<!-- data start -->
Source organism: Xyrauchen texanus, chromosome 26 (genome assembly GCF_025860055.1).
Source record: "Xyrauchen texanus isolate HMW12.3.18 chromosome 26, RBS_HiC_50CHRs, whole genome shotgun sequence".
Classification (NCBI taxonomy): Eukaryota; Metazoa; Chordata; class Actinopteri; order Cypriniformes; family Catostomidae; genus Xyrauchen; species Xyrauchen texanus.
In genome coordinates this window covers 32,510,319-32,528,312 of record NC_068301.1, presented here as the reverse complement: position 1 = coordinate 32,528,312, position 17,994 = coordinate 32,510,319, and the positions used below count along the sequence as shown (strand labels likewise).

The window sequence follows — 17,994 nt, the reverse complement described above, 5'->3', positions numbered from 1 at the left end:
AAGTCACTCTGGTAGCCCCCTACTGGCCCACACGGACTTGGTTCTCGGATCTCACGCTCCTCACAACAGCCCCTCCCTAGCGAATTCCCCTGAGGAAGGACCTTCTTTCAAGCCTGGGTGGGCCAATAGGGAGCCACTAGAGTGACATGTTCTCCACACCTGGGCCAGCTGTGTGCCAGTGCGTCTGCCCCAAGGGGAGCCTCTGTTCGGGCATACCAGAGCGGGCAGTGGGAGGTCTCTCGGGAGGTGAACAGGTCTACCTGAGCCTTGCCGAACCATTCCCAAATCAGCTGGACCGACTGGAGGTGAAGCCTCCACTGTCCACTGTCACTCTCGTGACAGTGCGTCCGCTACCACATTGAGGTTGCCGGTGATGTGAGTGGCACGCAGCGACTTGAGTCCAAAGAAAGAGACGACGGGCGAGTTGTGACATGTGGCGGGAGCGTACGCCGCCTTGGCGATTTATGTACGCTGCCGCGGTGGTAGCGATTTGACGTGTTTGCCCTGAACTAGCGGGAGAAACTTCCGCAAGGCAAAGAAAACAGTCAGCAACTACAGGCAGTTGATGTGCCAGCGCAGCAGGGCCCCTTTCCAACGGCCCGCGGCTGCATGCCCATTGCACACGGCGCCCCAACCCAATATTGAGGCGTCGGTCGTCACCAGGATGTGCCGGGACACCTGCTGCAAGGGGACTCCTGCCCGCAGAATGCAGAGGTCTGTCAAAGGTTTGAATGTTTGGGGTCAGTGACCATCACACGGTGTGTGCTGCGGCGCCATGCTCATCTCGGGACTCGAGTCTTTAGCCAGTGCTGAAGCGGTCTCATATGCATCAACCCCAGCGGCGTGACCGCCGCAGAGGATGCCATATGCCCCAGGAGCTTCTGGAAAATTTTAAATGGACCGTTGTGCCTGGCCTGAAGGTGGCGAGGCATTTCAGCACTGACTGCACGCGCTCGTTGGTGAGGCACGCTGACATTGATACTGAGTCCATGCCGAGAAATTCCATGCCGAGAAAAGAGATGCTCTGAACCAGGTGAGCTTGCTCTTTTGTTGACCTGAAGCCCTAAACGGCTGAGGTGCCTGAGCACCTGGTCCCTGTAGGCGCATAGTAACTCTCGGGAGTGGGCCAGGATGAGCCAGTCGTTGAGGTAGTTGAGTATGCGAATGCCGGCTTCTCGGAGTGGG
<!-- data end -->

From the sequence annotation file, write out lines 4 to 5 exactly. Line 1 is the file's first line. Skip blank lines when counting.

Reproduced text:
In genome coordinates this window covers 32,510,319-32,528,312 of record NC_068301.1, presented here as the reverse complement: position 1 = coordinate 32,528,312, position 17,994 = coordinate 32,510,319, and the positions used below count along the sequence as shown (strand labels likewise).

The window sequence follows — 17,994 nt, the reverse complement described above, 5'->3', positions numbered from 1 at the left end: